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How do I... keep my child safe?

Photo: Parents offer tips on how to keep their children safe

Every parent is concerned about keeping their child safe, but when your child is deaf sometimes you have to give certain situations more thought or planning. Parents and young people give us their advice on keeping children safe in lots of different places.

Using a radio aid alongside signing works best for us...


Sarah is mum to Chloe (5), who is severely deaf and wears bone conduction hearing aids.

"As well as having hearing loss, Chloe has a rare genetic disorder known as 9p minus syndrome. This means that she has global development delays and safety awareness and following instructions are things she struggles with.

We’ve been very lucky to have had the use of a radio aid since Chloe was very young, currently we use a Cochlear Mini Mic 2 with her Cochlear Baha 5 bone conduction hearing aids. This works really well as Chloe can hear us even if she has gone a bit ahead of us or we’re in a noisy situation. We can talk to her and know she can hear us.

We’ve also used sign language with Chloe since she was a baby and find this very useful in helping her understand instructions. We’ve always found using a radio aid alongside signing works best for us in keeping Chloe safe.

A really good example was on a recent holiday, Chloe wanted to join in with the dancing with other children at the disco. It was very noisy and Chloe had gone to the other side of the room, but we could talk to her through the Mini Mic and also sign to her, which she could see across the room, so she understood to come back to us. It has also been very reassuring that at school the teacher can use the Mini Mic and we know that whatever else is going on in the room, Chloe can still hear instructions keeping her safe."

My parents always set ground rules...


Ellie (21) is profoundly deaf and wears hearing aids.

"As a child you’re bound to be adventurous and it must be a nightmare as a parent! Before we went outside, my parents always set ground rules for whichever situation it was and made sure I’d understood what they said. This included things like: don’t talk to strangers, stay nearby don’t run onto the road etc. If I questioned why, they’d explain the worst case scenario and it would eventually stick, so I’d obey their rules. As well as my teachers using it at school, my family used my radio aid out and about as a way of ensuring they had direct communication with my hearing aids. If there was danger, I’d hear only Mum shouting!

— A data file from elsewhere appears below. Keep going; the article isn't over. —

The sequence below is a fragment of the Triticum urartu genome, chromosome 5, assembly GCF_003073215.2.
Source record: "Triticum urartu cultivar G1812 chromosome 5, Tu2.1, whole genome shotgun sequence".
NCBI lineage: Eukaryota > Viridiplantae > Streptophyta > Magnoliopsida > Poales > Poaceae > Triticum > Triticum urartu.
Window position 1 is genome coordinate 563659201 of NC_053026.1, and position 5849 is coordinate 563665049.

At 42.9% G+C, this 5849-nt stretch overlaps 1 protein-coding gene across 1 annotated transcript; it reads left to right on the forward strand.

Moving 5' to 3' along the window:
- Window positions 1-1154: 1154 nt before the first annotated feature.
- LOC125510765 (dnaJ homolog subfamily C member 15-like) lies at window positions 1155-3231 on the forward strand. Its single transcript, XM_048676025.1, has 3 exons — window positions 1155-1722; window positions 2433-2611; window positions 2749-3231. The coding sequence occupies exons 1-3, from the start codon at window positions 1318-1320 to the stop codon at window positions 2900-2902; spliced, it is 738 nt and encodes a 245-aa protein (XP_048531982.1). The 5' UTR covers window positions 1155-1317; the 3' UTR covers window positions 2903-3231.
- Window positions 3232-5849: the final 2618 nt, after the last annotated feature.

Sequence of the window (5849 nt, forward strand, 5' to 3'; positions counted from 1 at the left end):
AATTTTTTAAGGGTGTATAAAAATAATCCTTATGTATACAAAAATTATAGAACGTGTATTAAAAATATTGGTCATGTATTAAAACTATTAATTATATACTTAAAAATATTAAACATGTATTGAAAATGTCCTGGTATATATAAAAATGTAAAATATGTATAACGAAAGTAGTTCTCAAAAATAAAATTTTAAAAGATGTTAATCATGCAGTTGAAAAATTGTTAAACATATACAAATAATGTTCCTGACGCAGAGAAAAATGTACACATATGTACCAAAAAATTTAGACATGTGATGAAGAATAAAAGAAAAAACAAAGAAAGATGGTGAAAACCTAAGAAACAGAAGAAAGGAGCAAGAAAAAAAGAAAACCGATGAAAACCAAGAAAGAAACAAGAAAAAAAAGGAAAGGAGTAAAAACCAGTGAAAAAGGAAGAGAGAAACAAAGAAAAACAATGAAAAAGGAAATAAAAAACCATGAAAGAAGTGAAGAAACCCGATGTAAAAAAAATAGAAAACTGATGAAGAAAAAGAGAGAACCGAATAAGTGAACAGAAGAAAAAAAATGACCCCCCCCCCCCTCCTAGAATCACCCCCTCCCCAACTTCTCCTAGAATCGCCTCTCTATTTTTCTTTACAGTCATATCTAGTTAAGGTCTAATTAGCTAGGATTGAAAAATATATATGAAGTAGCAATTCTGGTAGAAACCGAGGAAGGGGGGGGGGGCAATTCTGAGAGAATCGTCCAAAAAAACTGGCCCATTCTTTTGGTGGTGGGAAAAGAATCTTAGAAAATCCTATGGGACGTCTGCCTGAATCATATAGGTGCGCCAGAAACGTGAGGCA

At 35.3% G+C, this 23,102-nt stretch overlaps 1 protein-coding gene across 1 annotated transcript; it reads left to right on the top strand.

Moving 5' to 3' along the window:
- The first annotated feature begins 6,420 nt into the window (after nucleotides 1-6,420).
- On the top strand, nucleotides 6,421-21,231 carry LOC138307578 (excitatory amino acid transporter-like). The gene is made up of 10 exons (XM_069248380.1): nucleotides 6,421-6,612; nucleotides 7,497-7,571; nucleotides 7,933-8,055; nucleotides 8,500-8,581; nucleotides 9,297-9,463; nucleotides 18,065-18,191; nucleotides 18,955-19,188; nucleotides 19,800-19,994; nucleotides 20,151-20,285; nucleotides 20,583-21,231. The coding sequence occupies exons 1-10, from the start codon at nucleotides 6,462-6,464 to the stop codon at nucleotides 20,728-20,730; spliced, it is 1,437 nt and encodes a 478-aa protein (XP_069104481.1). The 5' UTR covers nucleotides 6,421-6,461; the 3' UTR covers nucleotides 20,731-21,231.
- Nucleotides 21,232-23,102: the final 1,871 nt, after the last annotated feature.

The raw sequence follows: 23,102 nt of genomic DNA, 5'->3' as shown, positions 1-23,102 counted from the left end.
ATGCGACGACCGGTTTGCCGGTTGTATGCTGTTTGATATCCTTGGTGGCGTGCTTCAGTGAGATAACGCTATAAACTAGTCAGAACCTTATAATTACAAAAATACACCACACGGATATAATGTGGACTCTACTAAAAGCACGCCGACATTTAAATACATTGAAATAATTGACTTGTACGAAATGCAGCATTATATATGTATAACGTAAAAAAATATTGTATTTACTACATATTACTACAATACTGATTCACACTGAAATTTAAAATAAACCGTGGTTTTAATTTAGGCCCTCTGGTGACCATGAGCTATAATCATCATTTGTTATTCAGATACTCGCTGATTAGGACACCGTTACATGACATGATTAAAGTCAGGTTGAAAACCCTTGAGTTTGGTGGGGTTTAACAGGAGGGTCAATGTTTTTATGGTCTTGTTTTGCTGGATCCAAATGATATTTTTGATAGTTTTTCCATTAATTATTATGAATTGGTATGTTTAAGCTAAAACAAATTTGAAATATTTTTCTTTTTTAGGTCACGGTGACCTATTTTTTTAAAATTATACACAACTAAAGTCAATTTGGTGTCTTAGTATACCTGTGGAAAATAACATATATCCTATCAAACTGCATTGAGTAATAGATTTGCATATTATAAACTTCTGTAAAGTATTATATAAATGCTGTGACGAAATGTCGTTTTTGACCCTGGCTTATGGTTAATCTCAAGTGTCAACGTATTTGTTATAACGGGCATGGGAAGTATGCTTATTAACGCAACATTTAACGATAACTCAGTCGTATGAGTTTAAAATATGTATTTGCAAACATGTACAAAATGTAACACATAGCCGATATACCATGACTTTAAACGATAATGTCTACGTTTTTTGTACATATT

Throughout my A-levels, school helped me to become more independent, to prepare me for the ‘outside world.’ As we only did three to four subjects, and subjects like Textiles and Media Studies were creative subjects, I used that opportunity to not have learning support assistants with me so I could become independent. If I didn’t understand what to do, I’d ask the teacher to explain, similar to being out in public and having to ask people questions.

We also looked into vibrating, flashing smoke alarms which the Fire Service installed in case of an emergency. They discussed escape
routes and what to do in a fire i.e. text 999 on emergencySMS and tell them the important details.

A key element of personal safety is going out alone in the dark as I can’t see or hear. If I’m to be in this situation, I always keep my fully-charged phone on me and a personal safety alarm. So my advice would be: be seen, be safe, stay in well-lit areas and never go out alone in the dark. If you’re unsure, always ask."

Crossing roads can be a problem for Emma...


Liz is mum to Emma (11), who is moderately deaf and wears hearing aids.

"Crossing roads can be a problem for Emma. She doesn’t hear cyclists or traffic with all the background noise around so I have to make sure that she’s watching the road and the traffic. We usually link arms as I walk Emma safely home from school. Motorbikes are especially frightening for a child with hearing loss as they’re very fast and approach all of a sudden with deafening noise. Emma is always nervous of motorbikes. We leave the house together and stay together on the walk; Emma always walks on the inside away from the road. If we have to walk single file then Emma always walks in front of me.

Walking home on a winter evening when it’s dark is especially challenging for a child with moderate hearing loss. Emma always wears a brightly coloured fluorescent jacket to counteract this. She loves to chat and tell me about her day and is usually very excited on the way home from school. I have to really concentrate on the walk and be very vigilant for cyclists, joggers, motorcycles and cars as the roads are very busy."